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  1. Member
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    By wireless streaming/playback I mean watching a video wirelessly with no transcoding, a simple 'press' and play.

    Anyway, I was wondering if someone could help me resolve an issue I have and point me to a problem that is the source of the symptom. I would really appreciate it and have included as much diagnostic information as I can.

    A symptom I'm having is when wirelessly playing 1080p BluRay compressed MKVs (playing them over direct wired connection from PC to router to WDTV Live is OK and wirelessly playing 720p plays fine too.) At certain parts or scenes of the movie (maybe 3-5 random scenes in total) the video would begin playing really slow (2-3x play speed) and the audio cuts out for several seconds or sometimes for the entire duration of the "frame-a-thon" until I hit the rew/ff button. I don't know if it's the WDTV Live, the wireless adapter, the wireless router or the wireless connection.

    Here are the facts:

    -WDTV Live with b-rad firmware .4.3.1 and PsychoTHC OSD Mod 6.3.1
    -Netgear WNDA3100-NAR100 wifi adapter on WDTV Live
    -Netgear WNDR3300-NAR100 wireless router w/ latest Netgear firmware V1.0.45_1.0.45WW (wireless mode: Up to 270mpbs @ 2.4Ghz; security: WPA2-PSK [AES]; AP mode on, 11n SSID enabled, 11g SSID disabled; QoS disabled, everything else is default)

    Note: I also tested the router w/ the latest DD-WRT firmwares.

    -"BrainSlayer-V24-preSP2/08-12-10-r14929"
    --"dd-wrt.v24_nokaid_generic.bin"
    -eko/V24_TNG/svn15230
    --"dd-wrt.v24-15230_NEWD_std-nokaid_nohotspot_nostor.bin"

    There seems to be no significant improvement or difference. I see no noticeable change. I stayed with the Netgear firmware because the problem seems to be less frequent, actually, and I have no connection or instability issues (not that I had these issues w/ the DD-WRT.)

    In my entire house:
    -There are no other devices connected to the router besides the directly wired computer hosting the video file and the wireless WDTV Live.
    -There is only this one router, the one WNDA3100 wireless adapter, one wireless client (WDTV Live)
    -There are no other wireless clients or devices that are in operation, not even microwaves or phones.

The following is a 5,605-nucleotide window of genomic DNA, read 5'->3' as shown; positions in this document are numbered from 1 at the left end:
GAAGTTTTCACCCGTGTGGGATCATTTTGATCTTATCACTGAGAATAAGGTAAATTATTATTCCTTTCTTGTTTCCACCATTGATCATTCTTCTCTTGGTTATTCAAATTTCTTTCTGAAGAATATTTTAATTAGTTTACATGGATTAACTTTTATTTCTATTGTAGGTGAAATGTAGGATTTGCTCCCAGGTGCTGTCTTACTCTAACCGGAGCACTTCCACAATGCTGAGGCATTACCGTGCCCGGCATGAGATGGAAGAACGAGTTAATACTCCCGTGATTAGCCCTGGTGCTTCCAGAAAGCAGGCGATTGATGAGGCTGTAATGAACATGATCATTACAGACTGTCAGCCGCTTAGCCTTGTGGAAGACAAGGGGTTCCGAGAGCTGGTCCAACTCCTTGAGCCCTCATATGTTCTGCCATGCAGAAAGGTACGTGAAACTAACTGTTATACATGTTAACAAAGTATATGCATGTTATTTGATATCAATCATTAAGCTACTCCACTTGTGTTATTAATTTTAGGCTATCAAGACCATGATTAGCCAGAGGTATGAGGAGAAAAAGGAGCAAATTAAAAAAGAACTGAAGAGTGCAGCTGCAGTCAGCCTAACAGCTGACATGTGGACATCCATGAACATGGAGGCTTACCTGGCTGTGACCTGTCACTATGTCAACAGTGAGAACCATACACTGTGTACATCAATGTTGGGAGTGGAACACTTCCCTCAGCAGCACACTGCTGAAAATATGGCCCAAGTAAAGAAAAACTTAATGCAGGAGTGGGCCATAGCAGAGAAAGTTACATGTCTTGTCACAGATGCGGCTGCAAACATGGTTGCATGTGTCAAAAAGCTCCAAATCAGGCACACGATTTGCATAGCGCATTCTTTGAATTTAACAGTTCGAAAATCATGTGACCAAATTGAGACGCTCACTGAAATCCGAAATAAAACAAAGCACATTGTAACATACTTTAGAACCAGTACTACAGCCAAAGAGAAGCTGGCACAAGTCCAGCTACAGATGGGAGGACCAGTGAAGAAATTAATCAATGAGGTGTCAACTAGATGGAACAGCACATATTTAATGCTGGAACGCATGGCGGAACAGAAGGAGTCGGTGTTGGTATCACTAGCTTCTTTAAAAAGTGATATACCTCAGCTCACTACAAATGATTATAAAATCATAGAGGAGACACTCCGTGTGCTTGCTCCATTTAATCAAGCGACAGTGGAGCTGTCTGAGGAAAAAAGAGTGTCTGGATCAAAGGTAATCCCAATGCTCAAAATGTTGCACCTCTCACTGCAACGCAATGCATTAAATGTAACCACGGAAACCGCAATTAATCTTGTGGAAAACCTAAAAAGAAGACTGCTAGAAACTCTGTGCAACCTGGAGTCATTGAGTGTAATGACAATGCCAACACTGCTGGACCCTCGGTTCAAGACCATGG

The WDTV Live is in the same room with the router and is only 2-3 horizontally feet away from the router that is behind a wooden bookcase whose side wall is about 1 inch think. Vertically they are the same.

    WDTV Live <-----2-3 ft------> | 1" thick wood wall | router


    My thoughts:


    ·Is the N-Speed somehow "limited" or "crippled?"
    ---If so, how can I maximize the speed throughput?

    ·Is it wireless interference?
    ---If so, what can I do to decrease wireless traffic? I've tried using ONLY the 5ghz band but the symptom remains.

    ·Are the router's settings not optimal?
    ---If so, what settings do I change to solve the issue (or maximize speed throughput)?

    ·Is the router's AC power adapter defective or is it not good enough?
    ---If so, how would I know this?
    ---If so, will replacing the factory Netgear AC power adapter (12v 1.5A) to a better AC power adapter (12v 2.0A) solve the issue?

    ·Is the router itself defective?
    ·Is something wrong with the firmware that's causing this?
    ---If so, how would I know either of this?

    What could be the cause of this symptom?

    I would be grateful if these questions can be answered in descending order, if possible.

    And if this matter can't be resolved, my alternative would be to replace the current router with another one. I'm thinking of the ASUS RT-N12 since it is cheap, has external antennas, and great reviews that I've read. I don't know if this would solve the problem I'm currently experiencing however.